Which one of the following is an assumption on which Senator Beton's argument is based?

  (A) Most taxpayers have little or no interest in the creation of works of true artistic excellence.

  (B) Government funding of the arts is more generous than other financial support most artists receive.

  (C) Distribution of government funds for the arts is based on a broad agreement as to what constitutes artistic excellence.

  (D) Once an artist has produced works of true artistic excellence. He or she will never accept government funding.

  (E) A contemporary work of art that does not reflect the independent artistic conscience of the artist cannot be a work of true artistic excellence.

  8. Older United States automobiles have been identified as contributing disproportionately to global air pollution. The requirement in many jurisdictions that automobiles pass emission-control inspections has had the effect of taking many such automobiles out of service in the United States. As they fail inspection and their owners opt to buy newer automobiles. Thus the burden of pollution such older United States automobiles contribute to the global atmosphere will be gradually reduced over the next decade.

  Which one of the following, If true. Most seriously weakens the argument?

  (A) It is impossible to separate the air of one country or jurisdiction from that of others.

  (B) When automobiles that are now new become older, they will, because of a design change. Cause less air pollution than older automobiles do now.

  (C) There is a thriving market for used older Untied States automobiles that are exported to regions that have no emission-control regulations.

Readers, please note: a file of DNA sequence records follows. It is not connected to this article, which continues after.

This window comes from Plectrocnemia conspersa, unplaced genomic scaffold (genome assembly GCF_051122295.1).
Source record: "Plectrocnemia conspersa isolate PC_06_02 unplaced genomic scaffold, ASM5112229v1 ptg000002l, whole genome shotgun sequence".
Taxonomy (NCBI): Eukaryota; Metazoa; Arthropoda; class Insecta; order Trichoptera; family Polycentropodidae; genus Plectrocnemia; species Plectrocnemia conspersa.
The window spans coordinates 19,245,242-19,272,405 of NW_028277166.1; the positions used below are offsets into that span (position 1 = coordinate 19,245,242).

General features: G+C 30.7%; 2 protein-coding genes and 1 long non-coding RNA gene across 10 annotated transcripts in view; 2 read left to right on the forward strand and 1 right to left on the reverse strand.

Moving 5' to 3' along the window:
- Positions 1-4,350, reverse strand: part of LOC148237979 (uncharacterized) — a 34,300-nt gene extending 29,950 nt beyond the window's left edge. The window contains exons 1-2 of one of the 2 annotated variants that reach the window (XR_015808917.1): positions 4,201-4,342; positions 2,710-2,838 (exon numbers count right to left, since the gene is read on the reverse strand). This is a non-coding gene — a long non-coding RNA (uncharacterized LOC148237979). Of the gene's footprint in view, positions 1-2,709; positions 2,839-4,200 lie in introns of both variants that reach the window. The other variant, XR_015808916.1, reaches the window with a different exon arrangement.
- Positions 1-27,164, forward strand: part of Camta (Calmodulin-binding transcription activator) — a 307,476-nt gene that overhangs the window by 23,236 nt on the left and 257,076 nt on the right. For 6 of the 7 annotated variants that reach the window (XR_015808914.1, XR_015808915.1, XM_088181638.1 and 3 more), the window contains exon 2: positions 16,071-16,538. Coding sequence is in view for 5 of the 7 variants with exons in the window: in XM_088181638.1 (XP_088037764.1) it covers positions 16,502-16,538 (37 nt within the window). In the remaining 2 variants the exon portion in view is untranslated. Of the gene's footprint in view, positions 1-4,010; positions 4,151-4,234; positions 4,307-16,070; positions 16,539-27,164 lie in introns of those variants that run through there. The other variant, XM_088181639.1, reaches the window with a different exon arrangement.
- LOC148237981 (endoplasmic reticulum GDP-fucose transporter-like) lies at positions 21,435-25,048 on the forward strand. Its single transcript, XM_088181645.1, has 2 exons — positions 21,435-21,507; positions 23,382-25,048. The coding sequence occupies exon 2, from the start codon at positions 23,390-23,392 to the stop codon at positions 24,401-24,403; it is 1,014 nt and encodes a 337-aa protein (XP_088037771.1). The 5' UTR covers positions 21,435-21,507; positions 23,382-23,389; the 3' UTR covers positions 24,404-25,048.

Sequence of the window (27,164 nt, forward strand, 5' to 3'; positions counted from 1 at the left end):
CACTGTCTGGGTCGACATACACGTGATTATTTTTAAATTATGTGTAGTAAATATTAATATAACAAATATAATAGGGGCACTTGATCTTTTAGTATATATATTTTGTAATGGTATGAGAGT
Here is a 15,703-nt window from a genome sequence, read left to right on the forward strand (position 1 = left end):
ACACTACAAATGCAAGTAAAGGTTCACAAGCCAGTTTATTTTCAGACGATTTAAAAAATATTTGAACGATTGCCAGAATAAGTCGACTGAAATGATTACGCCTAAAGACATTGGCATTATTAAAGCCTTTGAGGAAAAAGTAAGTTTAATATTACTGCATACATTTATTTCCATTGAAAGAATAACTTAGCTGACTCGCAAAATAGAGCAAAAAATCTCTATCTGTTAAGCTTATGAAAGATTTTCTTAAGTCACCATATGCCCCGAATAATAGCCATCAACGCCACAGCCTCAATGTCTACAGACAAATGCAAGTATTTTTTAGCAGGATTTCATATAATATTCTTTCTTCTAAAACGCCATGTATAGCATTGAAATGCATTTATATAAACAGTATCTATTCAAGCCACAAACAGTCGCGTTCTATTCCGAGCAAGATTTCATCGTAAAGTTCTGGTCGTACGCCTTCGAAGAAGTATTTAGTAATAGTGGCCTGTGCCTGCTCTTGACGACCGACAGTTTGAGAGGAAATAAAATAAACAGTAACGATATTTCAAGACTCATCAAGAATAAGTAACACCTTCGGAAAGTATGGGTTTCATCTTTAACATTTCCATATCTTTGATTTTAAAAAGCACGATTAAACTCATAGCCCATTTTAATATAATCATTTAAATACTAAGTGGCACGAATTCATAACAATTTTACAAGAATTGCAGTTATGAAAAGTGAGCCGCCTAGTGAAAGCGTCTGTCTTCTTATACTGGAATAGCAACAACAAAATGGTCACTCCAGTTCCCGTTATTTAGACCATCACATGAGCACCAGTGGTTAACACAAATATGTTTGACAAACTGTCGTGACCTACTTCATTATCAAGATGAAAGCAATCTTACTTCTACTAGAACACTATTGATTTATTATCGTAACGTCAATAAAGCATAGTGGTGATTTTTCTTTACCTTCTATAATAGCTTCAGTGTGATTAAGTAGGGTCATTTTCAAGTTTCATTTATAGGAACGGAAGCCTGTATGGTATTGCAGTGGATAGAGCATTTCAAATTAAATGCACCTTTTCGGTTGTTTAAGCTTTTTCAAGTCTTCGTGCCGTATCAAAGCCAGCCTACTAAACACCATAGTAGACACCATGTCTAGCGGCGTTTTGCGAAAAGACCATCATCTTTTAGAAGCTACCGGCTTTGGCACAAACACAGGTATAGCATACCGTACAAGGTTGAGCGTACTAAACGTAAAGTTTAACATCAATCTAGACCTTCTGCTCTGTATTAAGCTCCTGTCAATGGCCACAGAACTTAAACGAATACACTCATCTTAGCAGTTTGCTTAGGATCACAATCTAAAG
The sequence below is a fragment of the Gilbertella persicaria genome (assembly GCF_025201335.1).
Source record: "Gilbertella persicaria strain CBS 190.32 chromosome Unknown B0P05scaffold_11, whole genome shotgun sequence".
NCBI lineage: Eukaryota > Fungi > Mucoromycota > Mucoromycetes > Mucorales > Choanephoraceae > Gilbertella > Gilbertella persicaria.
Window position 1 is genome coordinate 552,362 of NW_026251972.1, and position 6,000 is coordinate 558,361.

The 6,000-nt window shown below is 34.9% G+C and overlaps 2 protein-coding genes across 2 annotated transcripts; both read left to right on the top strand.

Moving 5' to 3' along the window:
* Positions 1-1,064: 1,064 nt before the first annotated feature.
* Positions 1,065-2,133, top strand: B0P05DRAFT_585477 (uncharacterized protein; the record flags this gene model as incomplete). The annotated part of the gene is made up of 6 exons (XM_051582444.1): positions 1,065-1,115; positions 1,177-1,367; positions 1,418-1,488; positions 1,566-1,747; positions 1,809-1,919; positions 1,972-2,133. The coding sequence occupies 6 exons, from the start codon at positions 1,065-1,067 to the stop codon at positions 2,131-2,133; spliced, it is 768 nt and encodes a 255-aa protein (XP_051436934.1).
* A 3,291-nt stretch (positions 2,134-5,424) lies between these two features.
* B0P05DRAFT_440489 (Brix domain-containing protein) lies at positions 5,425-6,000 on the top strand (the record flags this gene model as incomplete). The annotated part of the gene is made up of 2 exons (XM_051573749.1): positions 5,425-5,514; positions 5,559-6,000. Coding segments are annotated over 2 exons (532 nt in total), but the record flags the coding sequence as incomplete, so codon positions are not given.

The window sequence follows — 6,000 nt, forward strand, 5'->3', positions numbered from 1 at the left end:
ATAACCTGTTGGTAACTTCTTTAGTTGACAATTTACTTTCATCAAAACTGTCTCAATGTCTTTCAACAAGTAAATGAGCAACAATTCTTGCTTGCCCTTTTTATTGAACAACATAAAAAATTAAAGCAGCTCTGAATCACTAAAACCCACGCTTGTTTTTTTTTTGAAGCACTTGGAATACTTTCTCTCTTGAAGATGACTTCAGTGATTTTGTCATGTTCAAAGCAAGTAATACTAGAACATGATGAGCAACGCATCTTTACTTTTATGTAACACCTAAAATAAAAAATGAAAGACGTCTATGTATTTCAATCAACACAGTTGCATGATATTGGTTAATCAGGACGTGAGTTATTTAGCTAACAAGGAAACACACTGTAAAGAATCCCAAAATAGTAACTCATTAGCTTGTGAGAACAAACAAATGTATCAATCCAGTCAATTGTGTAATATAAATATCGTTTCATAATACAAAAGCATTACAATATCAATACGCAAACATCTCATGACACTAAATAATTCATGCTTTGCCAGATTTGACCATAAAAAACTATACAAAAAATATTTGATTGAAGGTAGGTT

(D) The number of jurisdictions in the United States requiring automobiles to pass emission-control inspections is no longer increasing.

  (E) Even if all the older automobiles in the United States were retired from service. Air pollution from United States automobiles could still increase if the total number of automobiles in use should increase significantly.

  9. The journalistic practice of fabricating remarks after an interview and printing them within quotation marks, as if they were the interviewee's own words, has been decried as a form of unfair.

  Misrepresentation. However, people's actual spoken remarks rarely convey their ideas as clearly as does a distillation of those ideas crafted, after an interview, by a skilled writer. Therefore, since this practice avoids the more serious misrepresentation that would occur if people's exact words were quoted but their defensible.

  Which one of the following is a questionable technique used in the argument?

  (A) answering an exaggerated charge by undermining the personal authority of those who made that charge .

  (B) claiming that the prestige of a profession provides ample grounds for dismissing criticisms of that profession.

  (C) Offering as an adequate defense of a practice an observation that discredits only one of several possible alternatives to that practice.

  (D) concluding that a practice is right on the grounds that it is necessary.

  (E) using the opponent's admission that a practice is sometimes appropriate as conclusive proof that that practice is never inappropriate.